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A stone is dropped from the roof of a high building. A secondstone is dropped 1.50 s later. How far apart are the stoneswhen the second one has reached a speed of 12.0 $\mathrm{m} / \mathrm{s} ?$

$29.0 \mathrm{m}$

Physics 101 Mechanics

Chapter 2

Describing Motion: Kinematics in One Dimension

Physics Basics

Motion Along a Straight Line

Motion in 2d or 3d

Newton's Laws of Motion

Nikki J.

September 12, 2020

Cornell University

University of Washington

Simon Fraser University

Hope College

Lectures

03:28

Newton's Laws of Motion are three physical laws that, laid the foundation for classical mechanics. They describe the relationship between a body and the forces acting upon it, and its motion in response to those forces. These three laws have been expressed in several ways, over nearly three centuries, and can be summarised as follows: In his 1687 "Philosophiæ Naturalis Principia Mathematica" ("Mathematical Principles of Natural Philosophy"), Isaac Newton set out three laws of motion. The first law defines the force F, the second law defines the mass m, and the third law defines the acceleration a. The first law states that if the net force acting upon a body is zero, its velocity will not change; the second law states that the acceleration of a body is proportional to the net force acting upon it, and the third law states that for every action there is an equal and opposite reaction.

04:16

In mathematics, a proof is a sequence of statements given to explain how a conclusion is derived from premises known or assumed to be true. The proof attempts to demonstrate that the conclusion is a logical consequence of the premises, and is one of the most important goals of mathematics.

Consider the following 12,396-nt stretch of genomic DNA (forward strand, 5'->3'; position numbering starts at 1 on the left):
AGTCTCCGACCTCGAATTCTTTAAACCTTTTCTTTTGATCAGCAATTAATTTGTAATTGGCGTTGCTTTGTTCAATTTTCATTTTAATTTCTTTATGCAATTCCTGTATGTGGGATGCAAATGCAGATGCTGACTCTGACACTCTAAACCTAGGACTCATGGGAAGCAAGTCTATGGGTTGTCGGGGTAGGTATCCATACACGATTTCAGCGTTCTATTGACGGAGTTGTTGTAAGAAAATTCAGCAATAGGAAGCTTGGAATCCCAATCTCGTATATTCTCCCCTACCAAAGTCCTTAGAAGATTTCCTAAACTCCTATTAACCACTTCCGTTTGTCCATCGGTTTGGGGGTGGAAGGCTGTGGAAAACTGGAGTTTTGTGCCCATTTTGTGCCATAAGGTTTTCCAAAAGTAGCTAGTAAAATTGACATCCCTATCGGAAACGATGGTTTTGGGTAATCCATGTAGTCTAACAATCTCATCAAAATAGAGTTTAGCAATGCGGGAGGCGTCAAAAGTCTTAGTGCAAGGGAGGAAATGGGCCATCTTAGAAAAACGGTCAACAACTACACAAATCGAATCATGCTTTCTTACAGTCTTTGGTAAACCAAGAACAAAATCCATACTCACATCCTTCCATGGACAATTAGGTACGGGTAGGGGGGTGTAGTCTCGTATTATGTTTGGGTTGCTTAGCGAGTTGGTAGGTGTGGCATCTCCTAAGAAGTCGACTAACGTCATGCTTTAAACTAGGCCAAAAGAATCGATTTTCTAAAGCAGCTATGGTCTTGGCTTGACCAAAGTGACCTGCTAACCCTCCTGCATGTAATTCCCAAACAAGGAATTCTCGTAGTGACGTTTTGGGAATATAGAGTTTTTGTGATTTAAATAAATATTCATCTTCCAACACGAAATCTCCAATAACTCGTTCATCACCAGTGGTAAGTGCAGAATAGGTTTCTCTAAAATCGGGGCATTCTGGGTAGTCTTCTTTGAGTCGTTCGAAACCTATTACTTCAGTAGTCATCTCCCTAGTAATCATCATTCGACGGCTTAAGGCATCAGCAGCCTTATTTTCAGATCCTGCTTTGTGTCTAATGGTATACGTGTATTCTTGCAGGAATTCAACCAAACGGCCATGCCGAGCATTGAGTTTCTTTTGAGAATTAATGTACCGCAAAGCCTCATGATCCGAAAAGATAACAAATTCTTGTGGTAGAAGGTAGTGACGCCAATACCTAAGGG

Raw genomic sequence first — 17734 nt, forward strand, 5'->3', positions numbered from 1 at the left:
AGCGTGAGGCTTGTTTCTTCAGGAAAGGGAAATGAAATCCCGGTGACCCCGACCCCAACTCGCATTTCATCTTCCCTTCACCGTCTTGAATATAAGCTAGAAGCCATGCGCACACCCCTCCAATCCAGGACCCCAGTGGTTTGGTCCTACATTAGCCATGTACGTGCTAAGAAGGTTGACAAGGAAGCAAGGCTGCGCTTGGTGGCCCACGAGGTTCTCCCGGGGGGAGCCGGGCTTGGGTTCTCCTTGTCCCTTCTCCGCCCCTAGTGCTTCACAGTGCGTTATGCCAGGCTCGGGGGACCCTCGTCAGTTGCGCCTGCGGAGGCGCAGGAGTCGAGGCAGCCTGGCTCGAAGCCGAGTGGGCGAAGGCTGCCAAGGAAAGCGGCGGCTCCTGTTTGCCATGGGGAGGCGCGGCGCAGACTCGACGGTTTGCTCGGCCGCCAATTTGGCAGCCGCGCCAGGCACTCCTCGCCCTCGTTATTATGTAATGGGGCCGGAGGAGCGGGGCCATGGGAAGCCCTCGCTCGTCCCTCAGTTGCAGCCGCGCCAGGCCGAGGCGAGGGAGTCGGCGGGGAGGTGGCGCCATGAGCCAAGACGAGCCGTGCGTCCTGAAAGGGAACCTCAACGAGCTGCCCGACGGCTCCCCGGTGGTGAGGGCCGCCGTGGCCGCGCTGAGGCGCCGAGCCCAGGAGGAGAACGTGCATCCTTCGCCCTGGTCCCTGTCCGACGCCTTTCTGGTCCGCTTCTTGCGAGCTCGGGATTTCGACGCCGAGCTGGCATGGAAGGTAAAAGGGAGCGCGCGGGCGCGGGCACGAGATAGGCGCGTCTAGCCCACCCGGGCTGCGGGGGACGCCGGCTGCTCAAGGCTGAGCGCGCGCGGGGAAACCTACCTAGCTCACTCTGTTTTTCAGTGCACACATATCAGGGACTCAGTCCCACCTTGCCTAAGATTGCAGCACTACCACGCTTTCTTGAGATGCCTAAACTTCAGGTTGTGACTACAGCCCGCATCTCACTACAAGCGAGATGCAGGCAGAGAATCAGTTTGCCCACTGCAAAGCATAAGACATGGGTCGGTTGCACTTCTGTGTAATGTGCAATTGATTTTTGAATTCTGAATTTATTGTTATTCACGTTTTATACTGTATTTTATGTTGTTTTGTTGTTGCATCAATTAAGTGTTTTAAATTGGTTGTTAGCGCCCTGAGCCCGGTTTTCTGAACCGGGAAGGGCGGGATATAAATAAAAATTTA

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03:37

So the set up here, IHS, we have, uh, one stone, so I'll just say stone one and stone too. And stone one is dropped first and then stone to has dropped 1.5 seconds later. And we want to know how far apart they are when stone to has a speed of 12 meters per second. So, first of all, I know that the acceleration for both of them was minus G. I also know their initial velocity is both zero and for stone to I know our final velocity. Well, our final speed is 12 meters per second, but we're falling down, so that means the velocity is gonna be negative 12 meters per second. And now I can figure out how far stone to has gone when it reaches that velocity by saying our final velocity squared is our initial velocity squared plus to a delta Y I'm looking for delta y here. So the f is 12 uh, zero is zero. And, uh, our acceleration is minus G. So C minus two times nine point age. I'm still toe. Why? And if we solve this would get 1 44 It's negative. Two times 9.8 times delta. Why? So delta y is negative 7.34 meters. Now, we also know from this we can get the time it takes to reach that position. So we can say Delta. Why is v zero t plus 1/2 A t squared? And we already have all the information we need here to solve for t So minus 7.34 our initial velocity is still zero. So that that term goes away. Ah, and now we have minus half times 9.8. I'm t squared and Sophie Salford T so t squared is about 1.5. So tea is 1.22 seconds. And now we can plug in this time into stone one on figure out what positions, Stone One is that however, you have to remember that it was dropped first. So if we say for stone, one are Delta Y. This is Delta y two over here. Else they don't await one, uh, same equation, and we're looking for Delta y one r B zero is zero same minus 1/2 times 9.8 and R t. Now is this time we got for stone to Plus the 1.5 2nd had start This don't had And so if we solve this now we get dealt a white one. Uh, it's gonna equal 36.25 negative. Right? Could we get negative here? Yep. That's gonna be negative. Uh, 36.25 meters. And so we know we know neither of 36.25 and egg of 7.34 So if we want to find, uh, how much they're separated by weaken, do Delta y Tu minus delta. Why? One? It's minus 7.34 minus negative. 36.25 You could also deal with positive numbers and you get the same results. Um, but I like to be consistent with signs. And so here we get 28.9 meters for the separation of the two stones. And that's when the velocity of stone to is told meters per second. This is how far they're separated by

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